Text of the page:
By Bio-IT World Staff
July 9, 2012 | This September, scientists will gather in San Francisco for the second annual Bio-IT World Cloud Summit, following its successful debut in La Jolla last year.
The meeting, which runs from September 11-13, has been expanded to feature three concurrent tracks – High-Performance Computing (HPC), Cloud-Optimized Networks, and Data-Focused Cloud Applications.
The High-Performance Computing track will feature presentations that showcase the fastest supercomputers in the world – from the Japanese K computer (Makoto Taiji, RIKEN Advanced Institute for Computational Sciences) to China’s Tianhe-1 (Nan Li, National University of Defense Technology). In the opening keynote slot, Miron Livny (U. Wisconsin) will discuss Condor, a widely used high-throughput computing system. And there will be a talk on Flash Gordon, the flash-based supercomputer built at the San Diego Supercomputer Center.
A new track this year -- Data-Focused Cloud Applications – is the quintessential big data analysis track, where the Cloud really comes into its own. Speakers will discuss examples of big data analysis projects in genetics, proteomics and drug discovery research, as well as presenting optimal tools. Speakers include distributed computing pioneer Vijay Pande (Stanford University), Mirko Buholzer (Complete Genomics), Nachum Shacham from eBay, and Andreas Sundquist, co-founder/CEO of DNAnexus. We’ll also hear from Boehringer Ingelheim about some promising strategies in crowd-sourcing and ‘gamification’ in the drug discovery process.
The track will conclude with a session devoted to mobile technologies, which will put the future of cloud-based technology into perspective. Presenters include Eidogen-Sertanty CEO Steven Muskai on ‘why future medicines will need to be discovered in the cloud,’ and BioTeam principal Bill van Etten, who earlier this year demoed an exciting Siri-based application using the BT cloud.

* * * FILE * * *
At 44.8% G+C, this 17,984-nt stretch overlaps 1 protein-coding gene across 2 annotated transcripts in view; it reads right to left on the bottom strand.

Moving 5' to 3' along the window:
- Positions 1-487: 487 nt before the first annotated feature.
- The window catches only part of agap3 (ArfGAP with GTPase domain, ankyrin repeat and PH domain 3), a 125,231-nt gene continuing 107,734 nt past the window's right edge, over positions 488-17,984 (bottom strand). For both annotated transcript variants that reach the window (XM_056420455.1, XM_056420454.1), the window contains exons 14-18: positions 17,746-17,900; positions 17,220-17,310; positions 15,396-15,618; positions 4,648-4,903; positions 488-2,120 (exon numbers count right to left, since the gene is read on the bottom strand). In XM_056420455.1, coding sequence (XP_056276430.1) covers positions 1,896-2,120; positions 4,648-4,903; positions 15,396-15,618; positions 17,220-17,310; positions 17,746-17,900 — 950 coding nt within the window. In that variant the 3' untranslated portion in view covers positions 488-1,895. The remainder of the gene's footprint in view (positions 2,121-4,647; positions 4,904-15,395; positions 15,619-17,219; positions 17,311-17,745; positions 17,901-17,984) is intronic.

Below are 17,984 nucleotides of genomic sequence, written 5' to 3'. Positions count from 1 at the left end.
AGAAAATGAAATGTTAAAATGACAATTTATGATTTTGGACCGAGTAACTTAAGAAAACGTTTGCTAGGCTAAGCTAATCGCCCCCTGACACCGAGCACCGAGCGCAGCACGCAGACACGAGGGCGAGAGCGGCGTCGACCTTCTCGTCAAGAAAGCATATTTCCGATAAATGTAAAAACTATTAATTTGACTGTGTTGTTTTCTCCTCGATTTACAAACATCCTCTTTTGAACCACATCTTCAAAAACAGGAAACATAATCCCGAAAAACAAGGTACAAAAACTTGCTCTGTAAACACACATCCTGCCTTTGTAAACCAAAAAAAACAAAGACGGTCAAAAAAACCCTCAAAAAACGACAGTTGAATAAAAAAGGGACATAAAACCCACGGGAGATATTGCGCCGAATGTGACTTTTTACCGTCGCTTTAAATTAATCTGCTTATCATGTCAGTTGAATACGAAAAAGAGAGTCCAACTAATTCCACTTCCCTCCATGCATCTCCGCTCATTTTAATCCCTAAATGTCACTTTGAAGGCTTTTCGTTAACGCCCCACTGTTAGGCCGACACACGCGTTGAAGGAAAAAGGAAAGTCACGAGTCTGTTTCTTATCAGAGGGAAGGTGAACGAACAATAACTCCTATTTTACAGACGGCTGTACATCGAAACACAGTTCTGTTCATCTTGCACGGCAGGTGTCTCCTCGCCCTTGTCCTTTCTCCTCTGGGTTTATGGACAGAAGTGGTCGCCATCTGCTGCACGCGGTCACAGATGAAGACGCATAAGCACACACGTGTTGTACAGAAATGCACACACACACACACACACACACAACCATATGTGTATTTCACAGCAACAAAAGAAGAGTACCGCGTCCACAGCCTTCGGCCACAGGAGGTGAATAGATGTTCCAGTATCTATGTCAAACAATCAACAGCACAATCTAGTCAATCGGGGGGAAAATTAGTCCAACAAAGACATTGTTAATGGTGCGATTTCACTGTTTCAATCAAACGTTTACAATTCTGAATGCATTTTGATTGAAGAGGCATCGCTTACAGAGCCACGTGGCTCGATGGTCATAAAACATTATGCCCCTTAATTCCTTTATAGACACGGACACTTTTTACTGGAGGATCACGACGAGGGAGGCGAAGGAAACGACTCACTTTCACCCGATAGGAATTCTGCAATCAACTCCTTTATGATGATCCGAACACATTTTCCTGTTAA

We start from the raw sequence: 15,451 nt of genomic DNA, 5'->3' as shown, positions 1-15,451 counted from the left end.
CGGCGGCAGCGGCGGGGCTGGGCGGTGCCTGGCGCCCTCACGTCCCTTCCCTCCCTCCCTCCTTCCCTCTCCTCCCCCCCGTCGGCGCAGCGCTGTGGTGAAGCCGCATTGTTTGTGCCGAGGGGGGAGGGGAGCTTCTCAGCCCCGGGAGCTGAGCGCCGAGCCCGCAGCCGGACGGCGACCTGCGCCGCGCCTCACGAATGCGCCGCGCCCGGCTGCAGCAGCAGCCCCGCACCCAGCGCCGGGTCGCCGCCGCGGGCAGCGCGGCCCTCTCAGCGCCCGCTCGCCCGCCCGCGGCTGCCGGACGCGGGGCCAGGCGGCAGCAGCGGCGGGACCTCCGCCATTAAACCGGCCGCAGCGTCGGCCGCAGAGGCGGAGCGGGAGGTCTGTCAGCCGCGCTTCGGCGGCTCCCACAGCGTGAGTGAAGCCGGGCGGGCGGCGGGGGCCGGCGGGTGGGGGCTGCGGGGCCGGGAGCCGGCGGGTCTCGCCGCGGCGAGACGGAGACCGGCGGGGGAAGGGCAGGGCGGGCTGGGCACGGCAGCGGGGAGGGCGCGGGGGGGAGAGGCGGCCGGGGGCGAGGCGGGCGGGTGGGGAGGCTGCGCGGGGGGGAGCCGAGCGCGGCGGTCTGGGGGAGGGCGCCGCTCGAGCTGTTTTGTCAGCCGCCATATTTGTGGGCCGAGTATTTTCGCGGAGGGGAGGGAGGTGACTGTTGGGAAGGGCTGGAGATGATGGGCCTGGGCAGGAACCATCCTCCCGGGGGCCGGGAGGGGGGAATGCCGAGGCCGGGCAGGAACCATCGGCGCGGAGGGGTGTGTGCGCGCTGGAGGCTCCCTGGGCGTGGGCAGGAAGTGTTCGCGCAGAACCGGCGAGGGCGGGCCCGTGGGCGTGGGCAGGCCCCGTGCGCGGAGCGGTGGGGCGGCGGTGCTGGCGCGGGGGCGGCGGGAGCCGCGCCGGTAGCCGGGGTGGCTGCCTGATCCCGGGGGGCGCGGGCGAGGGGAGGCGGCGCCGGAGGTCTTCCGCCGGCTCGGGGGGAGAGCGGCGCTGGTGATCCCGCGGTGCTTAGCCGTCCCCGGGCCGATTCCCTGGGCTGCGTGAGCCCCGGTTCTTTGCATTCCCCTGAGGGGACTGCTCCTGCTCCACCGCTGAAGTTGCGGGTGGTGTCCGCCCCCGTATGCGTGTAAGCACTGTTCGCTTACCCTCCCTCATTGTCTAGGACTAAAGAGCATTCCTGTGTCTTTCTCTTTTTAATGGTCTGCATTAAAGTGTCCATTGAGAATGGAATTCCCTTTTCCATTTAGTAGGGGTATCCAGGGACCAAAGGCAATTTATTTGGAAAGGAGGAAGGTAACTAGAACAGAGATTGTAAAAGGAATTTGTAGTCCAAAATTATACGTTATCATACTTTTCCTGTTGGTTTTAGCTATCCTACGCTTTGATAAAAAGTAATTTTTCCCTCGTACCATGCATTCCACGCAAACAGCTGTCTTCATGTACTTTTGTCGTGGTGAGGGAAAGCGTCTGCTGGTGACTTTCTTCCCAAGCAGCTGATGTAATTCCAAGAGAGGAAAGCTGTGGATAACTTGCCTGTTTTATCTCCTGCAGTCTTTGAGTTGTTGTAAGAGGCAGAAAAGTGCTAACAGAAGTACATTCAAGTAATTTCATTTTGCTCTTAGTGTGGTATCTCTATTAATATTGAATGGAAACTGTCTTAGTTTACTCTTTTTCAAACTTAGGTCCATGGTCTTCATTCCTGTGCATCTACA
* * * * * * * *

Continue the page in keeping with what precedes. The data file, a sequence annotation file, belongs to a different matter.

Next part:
The Cloud-Optimized Networks track kicks off with a presentation by Hugh Williams from eBay on extreme data, illustrating for how other data-intensive organizations can teach the life sciences a thing or two about managing big data and real-time data analytics.
Other speakers in this track include Dan Pitt (Open Networking Foundation) on software-defined networking; Jason Stowe (CEO Cycle computing) on the latest successes in cloud-based utility supercomputing; and Ron Taylor (Pacific Northwest National Lab) on the application of Hadoop and other open-source software resources in bioinformatics.
Ron Hawkins will discuss the SDSC’s hybrid cloud storage environment, while Chandra Krintz (UC-Santa Barbara) will present on their AppScale platform-as-a-service to transition applications into the cloud.
In addition, there will be two short courses held on the eve of the conference (September 10): An introduction to RDMA Technology and An Overview of OpenFlow and Software-Defined Networking.
Full conference and registration details can be found at: www.Bio-ITCloudSummit.com